As seen in FIG. 2, a compact fluorescent lamp 30 which avoids the aforementioned problems of prior art compact fluorescent lamps, includes a lamp envelope 32 which is shaped in the form of a double helix about an axis "1". The lamp envelope 32 has respective first and second end segments 34 which are shown as being mounted within a mounting cap member 36. Disposed within the end segments 34 of the lamp envelope 32 are electrodes 38. The electrodes 38 are sealed within the end segments 34 in a conventional manner and are effective for providing the energy to cause the discharge within the lamp envelope 32. The lamp envelope 32 is internally coated with a phosphor material and contains a fill of mercury and a noble gas both features of which are well known in the fluorescent lamp art.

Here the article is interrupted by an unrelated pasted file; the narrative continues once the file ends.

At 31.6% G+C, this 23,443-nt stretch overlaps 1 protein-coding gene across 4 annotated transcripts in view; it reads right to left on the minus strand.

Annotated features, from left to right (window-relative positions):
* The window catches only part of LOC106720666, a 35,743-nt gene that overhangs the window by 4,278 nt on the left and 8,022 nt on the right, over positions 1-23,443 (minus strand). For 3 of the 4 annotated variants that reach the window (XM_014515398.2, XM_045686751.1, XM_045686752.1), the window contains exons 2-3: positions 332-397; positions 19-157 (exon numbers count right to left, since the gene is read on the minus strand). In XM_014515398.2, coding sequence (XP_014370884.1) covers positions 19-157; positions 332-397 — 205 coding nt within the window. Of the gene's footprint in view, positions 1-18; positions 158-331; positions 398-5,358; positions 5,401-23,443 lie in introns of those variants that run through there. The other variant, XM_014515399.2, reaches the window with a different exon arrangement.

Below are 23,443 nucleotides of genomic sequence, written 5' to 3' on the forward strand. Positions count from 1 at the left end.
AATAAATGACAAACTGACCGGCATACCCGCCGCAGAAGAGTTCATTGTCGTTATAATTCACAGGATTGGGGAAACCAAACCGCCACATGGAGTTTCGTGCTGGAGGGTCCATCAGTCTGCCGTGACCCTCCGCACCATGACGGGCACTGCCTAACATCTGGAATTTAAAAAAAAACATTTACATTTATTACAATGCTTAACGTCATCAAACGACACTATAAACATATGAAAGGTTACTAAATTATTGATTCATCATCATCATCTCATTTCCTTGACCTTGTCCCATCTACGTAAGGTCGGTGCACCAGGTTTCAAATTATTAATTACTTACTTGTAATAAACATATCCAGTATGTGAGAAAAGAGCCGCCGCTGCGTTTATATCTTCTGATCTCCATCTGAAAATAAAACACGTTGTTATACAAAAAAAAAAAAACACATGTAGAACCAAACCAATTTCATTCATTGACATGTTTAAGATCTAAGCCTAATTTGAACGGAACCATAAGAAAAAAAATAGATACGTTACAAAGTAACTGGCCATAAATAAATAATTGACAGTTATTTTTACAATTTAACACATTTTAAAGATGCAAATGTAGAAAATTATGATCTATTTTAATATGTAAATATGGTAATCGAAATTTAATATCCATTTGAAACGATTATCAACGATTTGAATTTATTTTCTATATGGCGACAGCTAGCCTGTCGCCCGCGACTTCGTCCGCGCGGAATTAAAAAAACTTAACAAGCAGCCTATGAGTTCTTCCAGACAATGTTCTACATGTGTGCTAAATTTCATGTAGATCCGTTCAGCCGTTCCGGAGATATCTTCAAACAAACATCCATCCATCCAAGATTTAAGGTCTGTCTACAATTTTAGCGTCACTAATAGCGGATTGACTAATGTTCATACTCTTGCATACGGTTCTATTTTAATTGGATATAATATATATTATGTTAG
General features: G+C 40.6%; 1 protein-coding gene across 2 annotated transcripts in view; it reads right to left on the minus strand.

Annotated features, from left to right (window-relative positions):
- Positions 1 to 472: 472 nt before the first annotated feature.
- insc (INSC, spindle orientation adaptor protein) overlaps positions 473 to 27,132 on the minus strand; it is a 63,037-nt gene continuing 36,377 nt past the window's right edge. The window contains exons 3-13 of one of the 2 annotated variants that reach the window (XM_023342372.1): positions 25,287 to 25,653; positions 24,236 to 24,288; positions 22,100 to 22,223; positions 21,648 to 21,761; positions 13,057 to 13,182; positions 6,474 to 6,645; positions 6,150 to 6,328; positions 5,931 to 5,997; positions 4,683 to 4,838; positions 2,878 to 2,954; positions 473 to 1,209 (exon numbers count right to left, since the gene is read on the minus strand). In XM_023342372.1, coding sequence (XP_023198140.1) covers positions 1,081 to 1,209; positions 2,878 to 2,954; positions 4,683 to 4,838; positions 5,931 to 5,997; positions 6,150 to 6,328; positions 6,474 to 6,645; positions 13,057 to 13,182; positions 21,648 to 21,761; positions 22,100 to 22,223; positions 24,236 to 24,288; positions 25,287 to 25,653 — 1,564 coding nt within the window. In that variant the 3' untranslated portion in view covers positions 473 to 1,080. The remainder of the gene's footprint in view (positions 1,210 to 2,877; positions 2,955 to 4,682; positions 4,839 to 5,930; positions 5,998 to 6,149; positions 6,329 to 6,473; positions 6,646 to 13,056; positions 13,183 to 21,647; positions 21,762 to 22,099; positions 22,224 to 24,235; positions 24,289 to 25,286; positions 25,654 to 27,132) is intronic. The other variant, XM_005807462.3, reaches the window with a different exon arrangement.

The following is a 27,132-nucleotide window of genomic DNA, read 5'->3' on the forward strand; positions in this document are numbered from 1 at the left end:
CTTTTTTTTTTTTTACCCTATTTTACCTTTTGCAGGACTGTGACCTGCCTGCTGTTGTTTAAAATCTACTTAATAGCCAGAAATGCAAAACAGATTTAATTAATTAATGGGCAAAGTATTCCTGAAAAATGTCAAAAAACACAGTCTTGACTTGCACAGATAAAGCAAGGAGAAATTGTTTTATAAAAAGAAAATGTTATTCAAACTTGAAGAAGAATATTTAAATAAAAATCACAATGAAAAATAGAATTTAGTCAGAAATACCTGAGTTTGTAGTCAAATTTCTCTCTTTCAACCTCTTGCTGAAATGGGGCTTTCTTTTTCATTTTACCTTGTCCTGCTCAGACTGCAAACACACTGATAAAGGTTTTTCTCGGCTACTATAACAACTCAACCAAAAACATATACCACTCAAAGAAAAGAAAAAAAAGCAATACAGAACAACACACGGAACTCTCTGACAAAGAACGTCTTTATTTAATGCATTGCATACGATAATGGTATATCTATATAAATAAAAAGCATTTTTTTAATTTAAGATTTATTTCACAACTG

The mounting cap member 36 into which the end segments 34 of lamp envelope 32 fit, is shown as comprising two top half portions 40 and 42 as well as a bottom plate portion 44. Extending from the bottom plate portion 44 is a keyed mounting post 46 which is used to align and mount the lamp and mounting cap arrangement 30, 36 of FIG. 2 into an adaptor base configuration which is known in the art. Pin members 48 also extend from the bottom of the bottom plate portion 44 to allow for electrical connection to the electrode members 38. Of course, it should be understood that mounting the lamp envelope and mounting cap member 30, 36 in an adaptor base assembly is but one example of an application of the present invention, it is contemplated that other configurations are within the scope of the present invention as well, for instance, the lamp and mounting cap arrangement 30, 36 could be mounted on an integral housing and ballast arrangement similar to the prior art arrangement of FIG. 1.